Okonjo-Iweala’s secrets: Three Questions on Corruption she Must Answer

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Editor’s note: When there is oil, there is money. When there is money, there always are fears that fraud and stealing would start sprouting from the highest levels of the governments. That is why Naij.com’s columnist Ibraheem Dooba says Ngozi Okonjo-Iweala, Nigeria’s finance minister, owes a thorough explanation regarding what (or whom?) at least 30 billion of naira have been spent on in the past couple of years.

Dr Ngozi Okonjo-Iweala, finance minister and (as she insists to be called) coordinating minister of the economy, used to be advertised as one of Nigeria’s best. Today, many Nigerians beg to differ.

In an opinion piece published on May 28th, the day before Muhammadu Buhari’s inauguration,Adams Oshiomhole, the governor of Edo state, raised some important questions as regards the minister’s tenure. This writer stands united with Gov Oshiomhole and wants Dr Okonjo-Iweala to answer the following questions:

When did you know that petroleum marketers’ claims were fraudulent?

The popular saying among Nigerians now is “the fear of Buhari is the beginning of wisdom”. That’s probably due to the fact that many government functionaries are trying to put their acts in order so that the infractions of the past wouldn’t be found out.

Gov Oshiomhole asked the question eloquently:

“How come that it is now, for the first time, that we are hearing from the minister of finance about fraudulent claims by the oil marketers amounting to billions of naira? At what point did the minister of finance and CME realise that these fraudulent and similar claims are going on? When did it start? Is it just recently or it has been going on all along? These questions are pertinent because we know that if the Petroleum Products Pricing Regulatory Agency (PPPRA) were doing its work diligently, all claims by oil marketers would be vetted on a daily basis before the ministry of finance processes their payments.”

We want to know the ugly details of SURE-P funding and spending

When subsidy was partially withdrawn in 2012 and SURE-P was created, the agreement was that SURE-P would be funded with the difference between the new and old price – hence, its name: The SUbsidy REinvestment Programme, a la Abacha’s Petroleum Trust Fund: the PTF.

However, the minister told us a few days ago that the federal government used the Excess Crude Account (ECA), owned by all the tiers of government (federal, state and local) to fund SURE-P.  This means the ECA, where Nigeria puts its oil money earned that’s in excess of the budgetary benchmark, was used illegally by Dr Okonjo-Iweala and then-President Jonathan for the purposes it was not designed to serve. This was done without the approval of other tiers of government and without authorization from the National Assembly. It escaped Dr Okonjo-Iweala that you can’t spend that much without appropriation from the National Assembly.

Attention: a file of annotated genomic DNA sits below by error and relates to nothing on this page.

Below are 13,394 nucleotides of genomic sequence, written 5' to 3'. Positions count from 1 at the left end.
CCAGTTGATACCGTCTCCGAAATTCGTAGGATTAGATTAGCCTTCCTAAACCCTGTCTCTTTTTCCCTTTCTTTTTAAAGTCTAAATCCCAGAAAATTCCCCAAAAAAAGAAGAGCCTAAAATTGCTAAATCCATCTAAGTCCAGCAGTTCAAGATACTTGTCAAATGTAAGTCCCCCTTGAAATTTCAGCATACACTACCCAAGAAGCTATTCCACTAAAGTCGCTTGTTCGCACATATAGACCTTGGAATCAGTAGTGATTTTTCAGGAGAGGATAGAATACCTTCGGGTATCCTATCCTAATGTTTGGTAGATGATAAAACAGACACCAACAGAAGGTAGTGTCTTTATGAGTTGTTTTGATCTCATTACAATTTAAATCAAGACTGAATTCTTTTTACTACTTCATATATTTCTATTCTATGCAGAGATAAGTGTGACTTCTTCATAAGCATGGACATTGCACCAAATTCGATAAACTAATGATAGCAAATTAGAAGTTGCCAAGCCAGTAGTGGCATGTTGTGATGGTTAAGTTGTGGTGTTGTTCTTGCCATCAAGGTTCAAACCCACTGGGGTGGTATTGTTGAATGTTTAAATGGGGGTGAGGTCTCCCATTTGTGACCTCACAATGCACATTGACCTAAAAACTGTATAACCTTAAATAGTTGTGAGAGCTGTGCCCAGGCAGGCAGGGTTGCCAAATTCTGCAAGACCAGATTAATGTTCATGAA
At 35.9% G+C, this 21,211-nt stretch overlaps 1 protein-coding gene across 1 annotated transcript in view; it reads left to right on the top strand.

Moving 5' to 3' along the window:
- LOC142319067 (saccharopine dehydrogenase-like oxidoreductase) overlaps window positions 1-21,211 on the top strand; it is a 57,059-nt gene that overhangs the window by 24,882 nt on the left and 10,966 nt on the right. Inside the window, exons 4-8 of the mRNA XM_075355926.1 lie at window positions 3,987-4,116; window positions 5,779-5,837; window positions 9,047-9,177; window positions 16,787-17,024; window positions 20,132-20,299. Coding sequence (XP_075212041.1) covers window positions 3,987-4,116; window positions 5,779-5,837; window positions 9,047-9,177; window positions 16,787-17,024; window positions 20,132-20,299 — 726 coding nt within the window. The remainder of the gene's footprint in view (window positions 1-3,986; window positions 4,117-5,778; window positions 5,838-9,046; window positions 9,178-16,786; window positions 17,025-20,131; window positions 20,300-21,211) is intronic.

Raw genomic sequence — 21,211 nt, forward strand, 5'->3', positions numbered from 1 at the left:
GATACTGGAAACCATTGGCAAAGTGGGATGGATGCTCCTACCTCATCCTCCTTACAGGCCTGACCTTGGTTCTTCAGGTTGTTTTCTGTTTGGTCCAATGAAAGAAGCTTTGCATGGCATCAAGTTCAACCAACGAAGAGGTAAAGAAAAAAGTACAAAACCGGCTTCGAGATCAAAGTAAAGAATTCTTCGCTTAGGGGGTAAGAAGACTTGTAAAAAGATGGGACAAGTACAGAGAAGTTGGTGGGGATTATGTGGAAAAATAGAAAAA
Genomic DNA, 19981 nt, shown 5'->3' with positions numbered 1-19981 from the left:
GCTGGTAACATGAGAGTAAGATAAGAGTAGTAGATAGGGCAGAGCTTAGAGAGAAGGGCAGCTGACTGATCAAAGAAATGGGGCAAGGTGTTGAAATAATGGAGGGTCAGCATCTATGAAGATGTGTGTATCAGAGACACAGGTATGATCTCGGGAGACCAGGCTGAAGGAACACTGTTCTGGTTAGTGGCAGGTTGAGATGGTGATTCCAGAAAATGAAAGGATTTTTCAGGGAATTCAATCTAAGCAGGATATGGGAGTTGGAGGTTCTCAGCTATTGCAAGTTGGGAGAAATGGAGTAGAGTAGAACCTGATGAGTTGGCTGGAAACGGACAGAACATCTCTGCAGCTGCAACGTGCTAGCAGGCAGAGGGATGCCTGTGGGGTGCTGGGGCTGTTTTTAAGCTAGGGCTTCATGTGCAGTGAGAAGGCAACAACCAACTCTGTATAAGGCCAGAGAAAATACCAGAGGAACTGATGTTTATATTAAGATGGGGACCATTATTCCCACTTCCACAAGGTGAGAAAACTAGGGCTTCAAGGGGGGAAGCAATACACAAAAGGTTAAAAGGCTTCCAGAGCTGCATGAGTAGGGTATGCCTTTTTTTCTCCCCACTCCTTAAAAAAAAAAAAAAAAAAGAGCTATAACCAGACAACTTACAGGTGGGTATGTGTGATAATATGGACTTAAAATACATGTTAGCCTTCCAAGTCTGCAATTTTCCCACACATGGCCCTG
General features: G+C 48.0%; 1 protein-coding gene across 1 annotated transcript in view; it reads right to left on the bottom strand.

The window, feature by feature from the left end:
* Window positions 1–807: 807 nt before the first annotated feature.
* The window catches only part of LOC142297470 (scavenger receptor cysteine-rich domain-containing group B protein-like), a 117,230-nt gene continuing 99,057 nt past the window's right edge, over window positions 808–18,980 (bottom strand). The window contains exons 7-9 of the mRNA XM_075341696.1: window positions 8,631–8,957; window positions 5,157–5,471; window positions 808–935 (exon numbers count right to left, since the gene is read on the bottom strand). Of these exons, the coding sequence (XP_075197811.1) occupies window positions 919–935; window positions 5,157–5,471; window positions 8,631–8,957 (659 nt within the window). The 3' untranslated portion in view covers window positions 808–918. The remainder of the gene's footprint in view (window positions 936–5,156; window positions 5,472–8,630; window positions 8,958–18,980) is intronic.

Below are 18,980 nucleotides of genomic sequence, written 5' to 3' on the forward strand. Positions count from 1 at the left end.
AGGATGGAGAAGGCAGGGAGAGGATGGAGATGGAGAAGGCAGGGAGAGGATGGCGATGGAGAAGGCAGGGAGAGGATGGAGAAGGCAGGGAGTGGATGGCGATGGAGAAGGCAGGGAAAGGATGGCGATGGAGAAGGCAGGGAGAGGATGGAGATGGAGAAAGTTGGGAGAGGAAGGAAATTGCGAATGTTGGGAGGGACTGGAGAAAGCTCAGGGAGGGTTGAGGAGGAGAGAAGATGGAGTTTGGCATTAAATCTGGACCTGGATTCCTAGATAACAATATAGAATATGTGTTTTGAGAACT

On this, Gov Oshiomhole wrote:

“And with regards to funding subsidies and SURE-P from the ECA, there was no indication anywhere that NASS [National Assembly] authorised the use of the ECA for that purpose. The amount in question is also evidently far in excess of what the country can consume on petroleum products, even if every Nigerian is a consumer of petroleum products.”

Where’s 0ur $26 billion dollars?

By December 2012, Nigeria had $10 billion in the ECA. The minister dodged the National Economic Council (NEC) during the first six months of 2013. By the time she turned up, $6 billion dollars had disappeared from ECA, leaving only $4 billion. According to Gov Oshiomhole’s calculations, if the oil boom years between 2011 and 2014 are considered, the ECA should have $30 billion. If you remove $4 billion the minister claimed the FG shared with the state governments, we still have $26 billion unaccounted for.

Gov Oshiomhole stated:

“If the closing balance of the ECA as at December 2012 was over $10 billion and that for three years running Nigeria’s budget have been based on the average of between $77 and $79 benchmark while the average price of Nigeria’s crude has been $108 per barrel, suggesting an average of about $30 per barrel, how come that there was no accretion to the ECA? Indeed, based on a rough estimate, we should be expecting not less than $30 billion accretion based on the official oil exports of 2.3 million barrels per day.”

All considered, I agree with Oshiomhole’s conclusion:

There is too much of secrecy surrounding the management of our public finance. The earlier the finance minister comes clean on the management of our financial resources, the better for all of us, so that the incoming government will derive the baseline from which to launch its economic recovery strategies to combat our present morass.”

Three Questions On Corruption Okonjo-Iweala Must Answer

Follow Dr Dooba, data scientist, teacher and columnist, on Twitter, or email him at [email protected]

Source: Naij